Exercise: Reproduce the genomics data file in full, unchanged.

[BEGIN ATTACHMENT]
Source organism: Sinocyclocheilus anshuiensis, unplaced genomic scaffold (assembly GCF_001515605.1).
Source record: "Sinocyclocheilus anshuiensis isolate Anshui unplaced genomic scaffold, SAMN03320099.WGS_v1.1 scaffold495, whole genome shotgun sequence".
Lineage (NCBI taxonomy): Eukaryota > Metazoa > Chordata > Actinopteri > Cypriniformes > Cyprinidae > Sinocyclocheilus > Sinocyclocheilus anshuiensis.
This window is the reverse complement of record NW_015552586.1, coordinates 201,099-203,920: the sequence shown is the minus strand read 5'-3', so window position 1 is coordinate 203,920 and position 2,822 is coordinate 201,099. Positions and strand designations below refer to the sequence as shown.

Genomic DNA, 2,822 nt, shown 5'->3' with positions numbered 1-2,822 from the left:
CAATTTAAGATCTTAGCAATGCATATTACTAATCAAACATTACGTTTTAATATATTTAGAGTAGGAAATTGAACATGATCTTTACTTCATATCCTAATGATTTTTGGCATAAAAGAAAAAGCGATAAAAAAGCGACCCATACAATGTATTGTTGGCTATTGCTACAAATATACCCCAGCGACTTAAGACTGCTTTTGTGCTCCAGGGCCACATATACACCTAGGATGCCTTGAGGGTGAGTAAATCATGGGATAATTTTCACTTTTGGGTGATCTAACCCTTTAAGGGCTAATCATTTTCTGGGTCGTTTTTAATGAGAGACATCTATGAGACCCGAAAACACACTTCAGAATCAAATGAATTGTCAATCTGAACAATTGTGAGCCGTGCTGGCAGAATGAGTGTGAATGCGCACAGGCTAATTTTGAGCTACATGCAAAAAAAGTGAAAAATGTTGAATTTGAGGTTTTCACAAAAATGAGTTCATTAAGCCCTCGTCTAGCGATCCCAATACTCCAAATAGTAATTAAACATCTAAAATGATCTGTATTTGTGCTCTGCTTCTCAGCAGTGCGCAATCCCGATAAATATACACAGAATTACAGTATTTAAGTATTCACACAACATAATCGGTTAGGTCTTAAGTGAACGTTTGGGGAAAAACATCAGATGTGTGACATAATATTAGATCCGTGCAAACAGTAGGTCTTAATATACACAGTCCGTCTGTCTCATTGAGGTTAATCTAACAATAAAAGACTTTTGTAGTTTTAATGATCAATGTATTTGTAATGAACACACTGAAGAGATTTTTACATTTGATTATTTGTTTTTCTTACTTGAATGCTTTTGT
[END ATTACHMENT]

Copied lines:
Source organism: Sinocyclocheilus anshuiensis, unplaced genomic scaffold (assembly GCF_001515605.1).
Source record: "Sinocyclocheilus anshuiensis isolate Anshui unplaced genomic scaffold, SAMN03320099.WGS_v1.1 scaffold495, whole genome shotgun sequence".
Lineage (NCBI taxonomy): Eukaryota > Metazoa > Chordata > Actinopteri > Cypriniformes > Cyprinidae > Sinocyclocheilus > Sinocyclocheilus anshuiensis.
This window is the reverse complement of record NW_015552586.1, coordinates 201,099-203,920: the sequence shown is the minus strand read 5'-3', so window position 1 is coordinate 203,920 and position 2,822 is coordinate 201,099. Positions and strand designations below refer to the sequence as shown.

Genomic DNA, 2,822 nt, shown 5'->3' with positions numbered 1-2,822 from the left:
CAATTTAAGATCTTAGCAATGCATATTACTAATCAAACATTACGTTTTAATATATTTAGAGTAGGAAATTGAACATGATCTTTACTTCATATCCTAATGATTTTTGGCATAAAAGAAAAAGCGATAAAAAAGCGACCCATACAATGTATTGTTGGCTATTGCTACAAATATACCCCAGCGACTTAAGACTGCTTTTGTGCTCCAGGGCCACATATACACCTAGGATGCCTTGAGGGTGAGTAAATCATGGGATAATTTTCACTTTTGGGTGATCTAACCCTTTAAGGGCTAATCATTTTCTGGGTCGTTTTTAATGAGAGACATCTATGAGACCCGAAAACACACTTCAGAATCAAATGAATTGTCAATCTGAACAATTGTGAGCCGTGCTGGCAGAATGAGTGTGAATGCGCACAGGCTAATTTTGAGCTACATGCAAAAAAAGTGAAAAATGTTGAATTTGAGGTTTTCACAAAAATGAGTTCATTAAGCCCTCGTCTAGCGATCCCAATACTCCAAATAGTAATTAAACATCTAAAATGATCTGTATTTGTGCTCTGCTTCTCAGCAGTGCGCAATCCCGATAAATATACACAGAATTACAGTATTTAAGTATTCACACAACATAATCGGTTAGGTCTTAAGTGAACGTTTGGGGAAAAACATCAGATGTGTGACATAATATTAGATCCGTGCAAACAGTAGGTCTTAATATACACAGTCCGTCTGTCTCATTGAGGTTAATCTAACAATAAAAGACTTTTGTAGTTTTAATGATCAATGTATTTGTAATGAACACACTGAAGAGATTTTTACATTTGATTATTTGTTTTTCTTACTTGAATGCTTTTGT